The study from researchers at the University of Manchester, UK, investigated the interaction between initial liking and conditioning. By pairing an unfamiliar flavoured drink with film clips chosen to induce specific “positive states,” these flavours then came to evoke these target states independently.
“This experiment provides a first indication that conditioning specific positive states is possible,” wrote the authors,"...and that this process affects product liking.”
Whilst it is generally accepted that mood and emotion are influential factors in our relationship with food, this study, which has been accepted for publication in the journal Food Quality and Preference, provides new insights and builds on previous research in related fields.
167 participants completed all aspects of the experiment.
Two different flavoured drinks were created by International Flavors and Fragrances Inc (IFF) specifically for the experiment. Two novel flavours were used to avoid any prior associations by participants. The first described as “acai juice” was rated by a separate pilot group study as ‘liked’ (L) and the second “citric spice” as neutral (N). The drinks were served in 180ml portions in unlabelled clear plastic cups.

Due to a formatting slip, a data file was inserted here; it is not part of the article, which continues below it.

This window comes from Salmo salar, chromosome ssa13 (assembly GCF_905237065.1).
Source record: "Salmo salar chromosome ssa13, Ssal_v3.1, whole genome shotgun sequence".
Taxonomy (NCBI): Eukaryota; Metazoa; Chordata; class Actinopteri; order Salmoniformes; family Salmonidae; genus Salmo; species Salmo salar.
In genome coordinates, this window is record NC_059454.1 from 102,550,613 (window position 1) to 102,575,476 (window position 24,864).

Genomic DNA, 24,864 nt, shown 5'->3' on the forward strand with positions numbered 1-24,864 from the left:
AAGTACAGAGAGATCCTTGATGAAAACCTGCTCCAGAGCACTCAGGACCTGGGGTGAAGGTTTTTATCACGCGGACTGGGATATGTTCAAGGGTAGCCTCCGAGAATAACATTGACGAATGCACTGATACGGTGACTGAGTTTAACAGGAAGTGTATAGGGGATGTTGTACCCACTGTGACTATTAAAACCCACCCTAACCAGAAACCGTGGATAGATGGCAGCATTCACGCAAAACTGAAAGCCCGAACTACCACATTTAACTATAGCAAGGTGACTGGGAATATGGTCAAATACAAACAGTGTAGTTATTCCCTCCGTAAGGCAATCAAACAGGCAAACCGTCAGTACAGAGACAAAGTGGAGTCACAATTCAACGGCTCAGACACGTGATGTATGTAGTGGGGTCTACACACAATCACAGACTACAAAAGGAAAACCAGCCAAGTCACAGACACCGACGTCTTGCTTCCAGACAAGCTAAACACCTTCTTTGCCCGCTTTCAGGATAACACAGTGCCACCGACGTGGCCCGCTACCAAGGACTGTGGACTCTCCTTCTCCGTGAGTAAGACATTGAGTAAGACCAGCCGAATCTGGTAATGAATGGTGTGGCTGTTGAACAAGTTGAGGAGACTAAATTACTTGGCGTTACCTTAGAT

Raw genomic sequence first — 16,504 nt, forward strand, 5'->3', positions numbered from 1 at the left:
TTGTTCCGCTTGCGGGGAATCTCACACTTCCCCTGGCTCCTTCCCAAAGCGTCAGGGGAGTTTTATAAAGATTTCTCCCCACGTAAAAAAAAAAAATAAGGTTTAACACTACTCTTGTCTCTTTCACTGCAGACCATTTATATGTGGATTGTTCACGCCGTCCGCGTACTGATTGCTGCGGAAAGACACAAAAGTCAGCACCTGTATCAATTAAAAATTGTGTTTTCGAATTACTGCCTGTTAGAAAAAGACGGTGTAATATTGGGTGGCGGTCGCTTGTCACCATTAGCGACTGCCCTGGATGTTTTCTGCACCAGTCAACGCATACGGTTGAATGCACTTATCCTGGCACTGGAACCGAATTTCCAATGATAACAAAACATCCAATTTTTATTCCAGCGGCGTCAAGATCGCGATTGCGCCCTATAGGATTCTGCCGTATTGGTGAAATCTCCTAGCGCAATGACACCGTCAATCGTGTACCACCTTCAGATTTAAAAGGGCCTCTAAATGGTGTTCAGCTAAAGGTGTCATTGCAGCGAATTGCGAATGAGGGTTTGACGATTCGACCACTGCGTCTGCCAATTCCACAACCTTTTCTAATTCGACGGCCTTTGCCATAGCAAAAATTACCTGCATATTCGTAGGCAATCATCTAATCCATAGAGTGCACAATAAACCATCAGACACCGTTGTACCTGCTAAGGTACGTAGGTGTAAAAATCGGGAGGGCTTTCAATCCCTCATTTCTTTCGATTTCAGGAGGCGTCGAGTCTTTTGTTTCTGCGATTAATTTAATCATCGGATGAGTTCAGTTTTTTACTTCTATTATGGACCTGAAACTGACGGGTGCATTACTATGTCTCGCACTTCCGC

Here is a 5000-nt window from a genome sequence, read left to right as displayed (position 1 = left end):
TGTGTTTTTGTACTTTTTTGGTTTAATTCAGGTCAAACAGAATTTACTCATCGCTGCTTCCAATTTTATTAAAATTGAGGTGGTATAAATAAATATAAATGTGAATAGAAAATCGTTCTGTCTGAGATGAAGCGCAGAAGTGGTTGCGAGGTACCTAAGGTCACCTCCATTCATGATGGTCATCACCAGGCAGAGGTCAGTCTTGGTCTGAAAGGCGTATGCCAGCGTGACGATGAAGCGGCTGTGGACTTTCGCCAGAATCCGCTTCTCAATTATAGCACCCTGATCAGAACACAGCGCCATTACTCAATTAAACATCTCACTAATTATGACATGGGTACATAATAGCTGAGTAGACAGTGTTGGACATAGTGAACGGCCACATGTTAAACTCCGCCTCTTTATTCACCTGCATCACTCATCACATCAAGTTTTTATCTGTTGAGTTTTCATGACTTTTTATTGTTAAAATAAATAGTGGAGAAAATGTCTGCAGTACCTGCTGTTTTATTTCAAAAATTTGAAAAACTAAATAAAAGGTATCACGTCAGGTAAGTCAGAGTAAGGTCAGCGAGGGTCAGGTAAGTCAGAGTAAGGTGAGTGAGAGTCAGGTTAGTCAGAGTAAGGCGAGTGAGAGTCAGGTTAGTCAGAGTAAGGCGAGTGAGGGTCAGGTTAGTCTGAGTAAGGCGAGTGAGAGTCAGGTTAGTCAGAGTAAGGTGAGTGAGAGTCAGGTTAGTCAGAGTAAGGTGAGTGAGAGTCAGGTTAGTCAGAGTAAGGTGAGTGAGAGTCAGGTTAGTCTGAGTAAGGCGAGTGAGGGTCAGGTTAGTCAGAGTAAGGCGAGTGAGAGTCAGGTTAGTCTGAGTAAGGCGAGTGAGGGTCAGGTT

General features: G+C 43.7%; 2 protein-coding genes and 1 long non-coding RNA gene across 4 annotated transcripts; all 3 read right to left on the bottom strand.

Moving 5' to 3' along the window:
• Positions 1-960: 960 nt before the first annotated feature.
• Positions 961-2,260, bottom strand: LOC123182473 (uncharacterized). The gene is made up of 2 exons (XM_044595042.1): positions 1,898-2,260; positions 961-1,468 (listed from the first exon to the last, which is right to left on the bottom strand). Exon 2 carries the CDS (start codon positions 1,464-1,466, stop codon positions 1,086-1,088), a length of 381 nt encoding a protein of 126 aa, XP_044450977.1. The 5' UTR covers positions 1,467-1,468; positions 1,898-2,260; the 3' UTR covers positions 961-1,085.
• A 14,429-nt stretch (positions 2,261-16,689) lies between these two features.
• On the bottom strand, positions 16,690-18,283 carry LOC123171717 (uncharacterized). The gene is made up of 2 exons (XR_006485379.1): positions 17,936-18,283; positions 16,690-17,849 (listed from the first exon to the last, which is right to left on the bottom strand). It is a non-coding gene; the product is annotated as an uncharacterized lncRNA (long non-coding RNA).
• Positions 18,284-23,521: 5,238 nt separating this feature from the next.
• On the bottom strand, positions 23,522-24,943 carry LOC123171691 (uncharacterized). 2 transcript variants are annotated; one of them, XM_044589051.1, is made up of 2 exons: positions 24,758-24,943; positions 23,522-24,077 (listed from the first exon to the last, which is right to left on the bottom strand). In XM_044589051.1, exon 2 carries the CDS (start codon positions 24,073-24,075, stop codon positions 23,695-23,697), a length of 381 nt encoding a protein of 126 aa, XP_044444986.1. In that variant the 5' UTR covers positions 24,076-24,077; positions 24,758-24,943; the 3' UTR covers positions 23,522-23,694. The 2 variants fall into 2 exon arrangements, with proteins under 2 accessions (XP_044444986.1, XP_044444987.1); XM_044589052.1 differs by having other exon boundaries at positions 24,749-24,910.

Participants were divided into three groups and over five consecutive days asked to consume the drinks whilst watching film clips selected to evoke one of the desired ‘positive states’ - relaxed, active or neutral (control). Half of each group consumed drink ‘L, the other half drink ‘N’ throughout the study.
On day one of the second week of the experiment, no film was shown but participants were asked to consume the drink while performing a task. Post-event questionnaires were completed by participants each day to evaluate liking and different behavioural attributes.
“The result showed that we successfully evoked the target states,” reported the researchers. Specifically, “activity was higher in the active film clip condition than in the neutral condition.”
Whilst researchers predicted that the active and relaxed conditions would increase liking of the L flavour, they report; “we found a more complex effect that differed depending on the type of drink.”
In fact, positive conditioning reduced initial liking of the liked drink to lower ratings than in both other groups. A result which is “not easily explained” as it is contrary to previous research in the related field of evaluative conditioning.
Food Quality and Preference (Online ahead of print)
Title: Conditioning Specific Positive States to Unfamiliar Flavours Influences Flavour Liking
Authors: Kuenzel J, Blanchette I, Lion R, Zandstra E, Thomas A, El-Deredy W.